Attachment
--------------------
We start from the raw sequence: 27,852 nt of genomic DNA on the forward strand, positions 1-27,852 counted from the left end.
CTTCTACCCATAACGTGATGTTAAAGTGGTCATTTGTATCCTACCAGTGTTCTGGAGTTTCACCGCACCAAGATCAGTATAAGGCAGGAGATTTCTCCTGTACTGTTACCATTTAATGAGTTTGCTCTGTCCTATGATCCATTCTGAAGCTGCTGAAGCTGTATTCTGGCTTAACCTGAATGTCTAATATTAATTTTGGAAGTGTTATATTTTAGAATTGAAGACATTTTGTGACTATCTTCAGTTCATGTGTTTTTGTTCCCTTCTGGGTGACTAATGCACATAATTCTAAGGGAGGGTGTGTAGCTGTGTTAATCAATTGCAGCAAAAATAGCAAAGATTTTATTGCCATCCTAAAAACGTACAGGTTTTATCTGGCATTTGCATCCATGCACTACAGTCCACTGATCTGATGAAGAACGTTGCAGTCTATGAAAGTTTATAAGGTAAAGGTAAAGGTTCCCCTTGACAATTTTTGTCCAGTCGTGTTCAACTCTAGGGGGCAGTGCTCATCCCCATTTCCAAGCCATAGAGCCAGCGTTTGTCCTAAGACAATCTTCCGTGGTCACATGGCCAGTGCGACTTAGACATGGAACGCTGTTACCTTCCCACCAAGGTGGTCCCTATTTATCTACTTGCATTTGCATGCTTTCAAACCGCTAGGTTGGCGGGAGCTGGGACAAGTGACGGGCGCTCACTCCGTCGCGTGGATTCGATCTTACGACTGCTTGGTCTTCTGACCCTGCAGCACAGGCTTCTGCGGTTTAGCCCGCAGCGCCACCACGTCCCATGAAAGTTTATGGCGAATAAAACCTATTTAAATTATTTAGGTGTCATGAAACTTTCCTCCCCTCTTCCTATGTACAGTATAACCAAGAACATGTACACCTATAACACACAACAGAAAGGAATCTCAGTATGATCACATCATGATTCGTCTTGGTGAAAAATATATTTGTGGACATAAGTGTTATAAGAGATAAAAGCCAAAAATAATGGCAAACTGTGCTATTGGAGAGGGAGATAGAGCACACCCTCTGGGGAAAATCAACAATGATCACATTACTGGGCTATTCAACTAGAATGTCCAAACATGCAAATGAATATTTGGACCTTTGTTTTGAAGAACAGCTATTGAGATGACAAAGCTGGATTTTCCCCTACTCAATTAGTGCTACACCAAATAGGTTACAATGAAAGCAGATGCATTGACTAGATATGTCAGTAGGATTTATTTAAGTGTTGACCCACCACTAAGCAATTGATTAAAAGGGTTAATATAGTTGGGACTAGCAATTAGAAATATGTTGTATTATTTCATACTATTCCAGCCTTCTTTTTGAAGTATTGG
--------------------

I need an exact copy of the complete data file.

We start from the raw sequence: 27,852 nt of genomic DNA on the forward strand, positions 1-27,852 counted from the left end.
CTTCTACCCATAACGTGATGTTAAAGTGGTCATTTGTATCCTACCAGTGTTCTGGAGTTTCACCGCACCAAGATCAGTATAAGGCAGGAGATTTCTCCTGTACTGTTACCATTTAATGAGTTTGCTCTGTCCTATGATCCATTCTGAAGCTGCTGAAGCTGTATTCTGGCTTAACCTGAATGTCTAATATTAATTTTGGAAGTGTTATATTTTAGAATTGAAGACATTTTGTGACTATCTTCAGTTCATGTGTTTTTGTTCCCTTCTGGGTGACTAATGCACATAATTCTAAGGGAGGGTGTGTAGCTGTGTTAATCAATTGCAGCAAAAATAGCAAAGATTTTATTGCCATCCTAAAAACGTACAGGTTTTATCTGGCATTTGCATCCATGCACTACAGTCCACTGATCTGATGAAGAACGTTGCAGTCTATGAAAGTTTATAAGGTAAAGGTAAAGGTTCCCCTTGACAATTTTTGTCCAGTCGTGTTCAACTCTAGGGGGCAGTGCTCATCCCCATTTCCAAGCCATAGAGCCAGCGTTTGTCCTAAGACAATCTTCCGTGGTCACATGGCCAGTGCGACTTAGACATGGAACGCTGTTACCTTCCCACCAAGGTGGTCCCTATTTATCTACTTGCATTTGCATGCTTTCAAACCGCTAGGTTGGCGGGAGCTGGGACAAGTGACGGGCGCTCACTCCGTCGCGTGGATTCGATCTTACGACTGCTTGGTCTTCTGACCCTGCAGCACAGGCTTCTGCGGTTTAGCCCGCAGCGCCACCACGTCCCATGAAAGTTTATGGCGAATAAAACCTATTTAAATTATTTAGGTGTCATGAAACTTTCCTCCCCTCTTCCTATGTACAGTATAACCAAGAACATGTACACCTATAACACACAACAGAAAGGAATCTCAGTATGATCACATCATGATTCGTCTTGGTGAAAAATATATTTGTGGACATAAGTGTTATAAGAGATAAAAGCCAAAAATAATGGCAAACTGTGCTATTGGAGAGGGAGATAGAGCACACCCTCTGGGGAAAATCAACAATGATCACATTACTGGGCTATTCAACTAGAATGTCCAAACATGCAAATGAATATTTGGACCTTTGTTTTGAAGAACAGCTATTGAGATGACAAAGCTGGATTTTCCCCTACTCAATTAGTGCTACACCAAATAGGTTACAATGAAAGCAGATGCATTGACTAGATATGTCAGTAGGATTTATTTAAGTGTTGACCCACCACTAAGCAATTGATTAAAAGGGTTAATATAGTTGGGACTAGCAATTAGAAATATGTTGTATTATTTCATACTATTCCAGCCTTCTTTTTGAAGTATTGG